The audience associate the sound of the organ with Todd’s character, the organ becoming the familiar motif that runs through the duration of the tale. It is interesting to note that like the ‘Bach, Toccata and Fugue in D Minor’, the opening prelude is also in the D minor key. Whether this was a conscious decision, the closeness of the two pieces of music further heightens the association between the signifier (the organ) and the signified (a sense of doom). It can therefore be concluded, without any prior knowledge, that the character of Sweeney will likely be villainous, or, as the title establishes, demonic, although this is not necessarily reflective of someone who is psychotic. Nonetheless, the motif for Todd is very distinctive, and this could be more significant, as it differentiates him from the other characters. The fact that he is specifically distinguished sets him apart from the rest, which in the correct sense of the word signifies abnormality, as he is dissimilar to the majority. A person who is psychotic displays abnormal behaviour and thus it could be concluded simply that there is a signification in the music of Todd’s apparent insanity.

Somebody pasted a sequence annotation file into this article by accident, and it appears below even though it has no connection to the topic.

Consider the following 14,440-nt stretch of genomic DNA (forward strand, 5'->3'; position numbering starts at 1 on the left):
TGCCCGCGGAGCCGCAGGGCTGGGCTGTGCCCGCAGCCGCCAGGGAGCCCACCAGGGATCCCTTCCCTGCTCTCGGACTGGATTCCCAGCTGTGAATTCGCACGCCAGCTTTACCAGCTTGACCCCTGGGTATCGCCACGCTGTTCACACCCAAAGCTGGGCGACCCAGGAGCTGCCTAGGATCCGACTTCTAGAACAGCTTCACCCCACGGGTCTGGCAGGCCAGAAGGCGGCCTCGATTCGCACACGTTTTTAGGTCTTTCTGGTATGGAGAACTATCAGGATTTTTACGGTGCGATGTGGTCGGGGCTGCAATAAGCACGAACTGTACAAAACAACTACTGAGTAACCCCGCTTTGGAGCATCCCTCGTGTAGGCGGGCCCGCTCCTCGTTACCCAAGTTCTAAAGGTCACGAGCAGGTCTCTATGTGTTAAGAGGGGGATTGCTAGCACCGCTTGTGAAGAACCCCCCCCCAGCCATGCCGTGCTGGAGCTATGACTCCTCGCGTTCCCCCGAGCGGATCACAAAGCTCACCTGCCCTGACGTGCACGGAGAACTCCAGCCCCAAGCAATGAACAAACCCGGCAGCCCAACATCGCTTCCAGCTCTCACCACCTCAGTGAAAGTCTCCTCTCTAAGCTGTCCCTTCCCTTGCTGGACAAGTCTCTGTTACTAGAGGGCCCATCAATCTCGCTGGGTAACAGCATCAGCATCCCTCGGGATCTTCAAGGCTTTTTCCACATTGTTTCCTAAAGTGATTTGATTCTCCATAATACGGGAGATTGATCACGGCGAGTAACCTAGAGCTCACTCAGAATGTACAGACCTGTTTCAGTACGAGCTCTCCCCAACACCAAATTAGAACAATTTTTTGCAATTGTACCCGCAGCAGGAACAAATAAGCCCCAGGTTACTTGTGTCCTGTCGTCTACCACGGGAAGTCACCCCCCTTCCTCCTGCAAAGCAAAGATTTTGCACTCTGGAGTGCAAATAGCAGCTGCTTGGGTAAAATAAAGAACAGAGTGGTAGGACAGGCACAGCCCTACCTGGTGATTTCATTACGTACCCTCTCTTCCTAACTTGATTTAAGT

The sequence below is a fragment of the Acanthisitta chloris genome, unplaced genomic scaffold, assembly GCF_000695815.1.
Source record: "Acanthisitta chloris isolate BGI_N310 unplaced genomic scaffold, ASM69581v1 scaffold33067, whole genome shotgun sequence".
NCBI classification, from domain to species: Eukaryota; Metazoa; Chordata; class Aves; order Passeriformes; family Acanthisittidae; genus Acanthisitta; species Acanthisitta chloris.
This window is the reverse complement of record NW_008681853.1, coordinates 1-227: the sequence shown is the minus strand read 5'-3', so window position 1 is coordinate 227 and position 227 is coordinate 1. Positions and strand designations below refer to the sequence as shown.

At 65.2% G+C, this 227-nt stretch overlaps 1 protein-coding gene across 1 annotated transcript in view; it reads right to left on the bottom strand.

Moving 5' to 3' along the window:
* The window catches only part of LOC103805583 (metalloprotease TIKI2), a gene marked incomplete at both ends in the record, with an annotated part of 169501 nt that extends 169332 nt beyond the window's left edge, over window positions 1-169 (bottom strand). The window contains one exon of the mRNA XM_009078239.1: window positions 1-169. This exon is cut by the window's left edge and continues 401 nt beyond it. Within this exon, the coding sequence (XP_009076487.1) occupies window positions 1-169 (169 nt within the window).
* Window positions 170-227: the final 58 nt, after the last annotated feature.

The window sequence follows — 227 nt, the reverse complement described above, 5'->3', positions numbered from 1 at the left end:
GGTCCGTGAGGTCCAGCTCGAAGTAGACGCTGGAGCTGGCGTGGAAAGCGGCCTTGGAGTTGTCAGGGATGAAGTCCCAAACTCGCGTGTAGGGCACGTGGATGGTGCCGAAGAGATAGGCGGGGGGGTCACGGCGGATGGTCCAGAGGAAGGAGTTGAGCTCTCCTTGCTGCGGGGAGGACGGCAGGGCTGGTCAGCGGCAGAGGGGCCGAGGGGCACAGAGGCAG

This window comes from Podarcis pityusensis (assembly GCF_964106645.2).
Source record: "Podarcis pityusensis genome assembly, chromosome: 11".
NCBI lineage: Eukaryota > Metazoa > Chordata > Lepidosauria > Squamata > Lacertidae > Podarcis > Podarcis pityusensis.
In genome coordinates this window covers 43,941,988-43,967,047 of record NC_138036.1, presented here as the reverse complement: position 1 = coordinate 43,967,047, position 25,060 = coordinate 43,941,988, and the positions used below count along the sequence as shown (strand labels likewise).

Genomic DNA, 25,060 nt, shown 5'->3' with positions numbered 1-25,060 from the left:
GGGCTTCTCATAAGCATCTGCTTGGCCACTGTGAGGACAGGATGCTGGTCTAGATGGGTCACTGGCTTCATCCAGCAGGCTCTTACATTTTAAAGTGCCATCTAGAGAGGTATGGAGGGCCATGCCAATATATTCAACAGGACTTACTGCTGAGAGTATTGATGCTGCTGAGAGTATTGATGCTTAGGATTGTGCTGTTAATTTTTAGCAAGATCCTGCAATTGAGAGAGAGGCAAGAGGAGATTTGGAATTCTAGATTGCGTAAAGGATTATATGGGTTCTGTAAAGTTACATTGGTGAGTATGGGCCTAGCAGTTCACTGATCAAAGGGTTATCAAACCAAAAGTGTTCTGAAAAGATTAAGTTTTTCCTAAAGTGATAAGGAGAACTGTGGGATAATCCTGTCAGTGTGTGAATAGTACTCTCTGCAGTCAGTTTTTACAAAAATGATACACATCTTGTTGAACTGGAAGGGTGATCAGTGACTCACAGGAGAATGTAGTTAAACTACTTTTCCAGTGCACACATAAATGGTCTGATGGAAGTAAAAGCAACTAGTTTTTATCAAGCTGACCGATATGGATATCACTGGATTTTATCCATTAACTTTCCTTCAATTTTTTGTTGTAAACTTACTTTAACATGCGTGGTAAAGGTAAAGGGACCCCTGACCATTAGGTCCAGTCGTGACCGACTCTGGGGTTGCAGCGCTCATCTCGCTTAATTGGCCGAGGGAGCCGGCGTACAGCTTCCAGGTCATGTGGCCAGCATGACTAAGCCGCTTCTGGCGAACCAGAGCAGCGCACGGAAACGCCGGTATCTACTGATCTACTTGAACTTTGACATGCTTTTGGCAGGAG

Another villain, with whom the audience empathise even less, is the Judge. The musical number ‘Mea Culpa’(1979) is an exemplary model of the Freudian unconscious. This consists of the id, superego and the ego. Freud describes the id as the drooling dog that functions primarily on pleasure. The id is ‘totally unsocialized’ (Kahn, M. 2002, p.26). In the case of the Judge, the id is Turpin’s sexual attraction to Johanna, who is his adopted daughter. Indisputably, society dictates that incest is not the social norm and is thus socially unacceptable. At this point the superego comes into effect. What the superego represents is the prohibitions of parents and the public (Kahn, M. 2002, p.26). This is demonstrated quite graphically by the Judge, who physically maims himself with a whip for having such improper thoughts. This alone is perceivably abnormal, as self-harming is atypical of human behaviour, often symptomatic of guilt over unconscious impulses. Here the ‘master’ physically forbids the impulse or desire. The ego’s role then, is ‘to manage relations with the outside world’ (Kahn, M. 2002, p.27). The condition of a human’s mental health relies heavily upon the fortitude of the ego. If the ego does not regulate the superego this could lead to severe anxiety and unconscious guilt. Likewise, if the ego does not regulate the id, man will give into his primal desire (Kahn, M. 2002, pp.26-29). Upon reaching the conclusion of the song, the Judge has made the decision to marry Johanna and so, in this case, the id has won in the internal conflict.